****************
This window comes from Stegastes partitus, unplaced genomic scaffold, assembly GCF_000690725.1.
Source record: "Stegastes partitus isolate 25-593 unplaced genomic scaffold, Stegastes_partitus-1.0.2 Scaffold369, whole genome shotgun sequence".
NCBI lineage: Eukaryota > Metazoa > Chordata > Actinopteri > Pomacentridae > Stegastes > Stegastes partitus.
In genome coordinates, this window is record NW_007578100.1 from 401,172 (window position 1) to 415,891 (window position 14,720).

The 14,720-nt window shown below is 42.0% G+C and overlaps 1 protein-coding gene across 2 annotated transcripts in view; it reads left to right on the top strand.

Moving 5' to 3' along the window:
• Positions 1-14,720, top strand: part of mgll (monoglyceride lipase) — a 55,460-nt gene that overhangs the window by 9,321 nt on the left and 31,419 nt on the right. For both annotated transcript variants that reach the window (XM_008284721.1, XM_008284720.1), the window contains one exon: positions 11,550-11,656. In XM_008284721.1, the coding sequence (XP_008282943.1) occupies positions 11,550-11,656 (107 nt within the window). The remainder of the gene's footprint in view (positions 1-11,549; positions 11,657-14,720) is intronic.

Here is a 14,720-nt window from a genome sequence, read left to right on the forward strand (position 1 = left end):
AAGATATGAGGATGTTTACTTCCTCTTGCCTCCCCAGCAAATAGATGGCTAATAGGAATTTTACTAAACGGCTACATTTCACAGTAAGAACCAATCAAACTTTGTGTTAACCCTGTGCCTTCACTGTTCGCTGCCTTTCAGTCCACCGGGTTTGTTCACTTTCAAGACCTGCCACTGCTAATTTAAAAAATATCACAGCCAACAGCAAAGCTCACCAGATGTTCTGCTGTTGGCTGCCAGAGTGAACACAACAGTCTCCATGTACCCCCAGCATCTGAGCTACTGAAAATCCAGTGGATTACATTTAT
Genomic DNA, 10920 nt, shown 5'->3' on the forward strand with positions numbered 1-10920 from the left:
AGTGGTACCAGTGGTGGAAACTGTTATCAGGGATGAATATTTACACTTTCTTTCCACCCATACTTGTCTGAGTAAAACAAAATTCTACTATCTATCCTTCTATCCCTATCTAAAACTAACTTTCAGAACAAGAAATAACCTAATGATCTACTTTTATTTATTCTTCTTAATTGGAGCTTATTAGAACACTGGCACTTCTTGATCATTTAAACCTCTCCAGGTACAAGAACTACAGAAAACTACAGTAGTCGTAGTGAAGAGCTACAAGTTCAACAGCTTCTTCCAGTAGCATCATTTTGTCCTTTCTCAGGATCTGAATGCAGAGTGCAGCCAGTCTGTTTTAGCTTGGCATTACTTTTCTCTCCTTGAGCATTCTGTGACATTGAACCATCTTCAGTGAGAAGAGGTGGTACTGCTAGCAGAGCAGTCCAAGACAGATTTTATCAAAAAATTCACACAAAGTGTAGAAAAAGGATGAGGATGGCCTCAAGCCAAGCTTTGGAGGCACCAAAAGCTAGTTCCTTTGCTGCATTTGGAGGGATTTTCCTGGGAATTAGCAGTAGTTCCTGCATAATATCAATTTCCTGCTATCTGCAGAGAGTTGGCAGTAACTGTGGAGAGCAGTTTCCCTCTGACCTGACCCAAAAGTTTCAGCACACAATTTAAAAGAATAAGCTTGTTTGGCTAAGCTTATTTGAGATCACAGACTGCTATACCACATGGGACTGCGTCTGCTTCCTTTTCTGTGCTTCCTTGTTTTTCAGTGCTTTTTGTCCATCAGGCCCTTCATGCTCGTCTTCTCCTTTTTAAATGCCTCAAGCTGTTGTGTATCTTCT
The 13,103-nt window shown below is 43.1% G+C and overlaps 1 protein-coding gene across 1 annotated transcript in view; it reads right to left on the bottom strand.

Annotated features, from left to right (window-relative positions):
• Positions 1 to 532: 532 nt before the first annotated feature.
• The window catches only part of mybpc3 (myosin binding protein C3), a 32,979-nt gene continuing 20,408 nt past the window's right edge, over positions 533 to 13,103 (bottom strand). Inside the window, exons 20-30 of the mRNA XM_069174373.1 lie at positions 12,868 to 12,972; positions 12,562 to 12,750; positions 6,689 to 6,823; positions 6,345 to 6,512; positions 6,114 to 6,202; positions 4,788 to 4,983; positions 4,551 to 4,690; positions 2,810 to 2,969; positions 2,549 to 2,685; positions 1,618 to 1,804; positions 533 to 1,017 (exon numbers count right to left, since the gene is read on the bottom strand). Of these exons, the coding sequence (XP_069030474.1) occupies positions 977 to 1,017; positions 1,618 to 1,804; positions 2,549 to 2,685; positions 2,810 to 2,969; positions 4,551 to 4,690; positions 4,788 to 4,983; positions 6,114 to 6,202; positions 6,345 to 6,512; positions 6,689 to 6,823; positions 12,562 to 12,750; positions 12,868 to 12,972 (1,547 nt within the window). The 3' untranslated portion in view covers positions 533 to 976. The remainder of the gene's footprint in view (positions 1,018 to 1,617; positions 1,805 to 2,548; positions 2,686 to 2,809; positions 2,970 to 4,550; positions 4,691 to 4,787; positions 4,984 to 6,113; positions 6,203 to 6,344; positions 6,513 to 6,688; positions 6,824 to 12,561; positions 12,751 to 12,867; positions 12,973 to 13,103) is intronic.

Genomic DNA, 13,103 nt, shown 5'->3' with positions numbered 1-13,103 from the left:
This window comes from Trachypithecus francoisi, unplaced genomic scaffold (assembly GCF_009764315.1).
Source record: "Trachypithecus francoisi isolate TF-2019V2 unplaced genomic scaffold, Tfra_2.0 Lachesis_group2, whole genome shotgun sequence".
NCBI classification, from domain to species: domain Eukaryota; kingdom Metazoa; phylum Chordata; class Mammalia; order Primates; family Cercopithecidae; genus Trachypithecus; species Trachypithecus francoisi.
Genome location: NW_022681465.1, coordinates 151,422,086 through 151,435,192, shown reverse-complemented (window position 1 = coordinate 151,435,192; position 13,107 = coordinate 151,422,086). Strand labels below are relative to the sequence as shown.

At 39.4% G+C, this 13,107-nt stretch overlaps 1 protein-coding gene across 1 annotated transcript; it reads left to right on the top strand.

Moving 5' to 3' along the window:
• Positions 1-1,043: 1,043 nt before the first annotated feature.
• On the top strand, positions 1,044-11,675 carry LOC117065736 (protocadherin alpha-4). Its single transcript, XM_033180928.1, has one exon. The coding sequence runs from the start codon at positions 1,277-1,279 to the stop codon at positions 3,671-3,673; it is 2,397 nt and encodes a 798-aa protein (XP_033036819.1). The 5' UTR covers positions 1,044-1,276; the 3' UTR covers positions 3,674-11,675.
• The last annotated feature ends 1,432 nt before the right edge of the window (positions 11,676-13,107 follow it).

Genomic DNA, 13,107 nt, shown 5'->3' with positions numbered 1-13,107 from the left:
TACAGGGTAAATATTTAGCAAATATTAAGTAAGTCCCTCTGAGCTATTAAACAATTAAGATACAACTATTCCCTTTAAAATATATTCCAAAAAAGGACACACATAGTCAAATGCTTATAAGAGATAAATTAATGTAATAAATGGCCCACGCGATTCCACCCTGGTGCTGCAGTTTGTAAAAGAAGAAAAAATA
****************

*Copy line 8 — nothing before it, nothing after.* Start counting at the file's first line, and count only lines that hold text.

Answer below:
Here is a 14,720-nt window from a genome sequence, read left to right on the forward strand (position 1 = left end):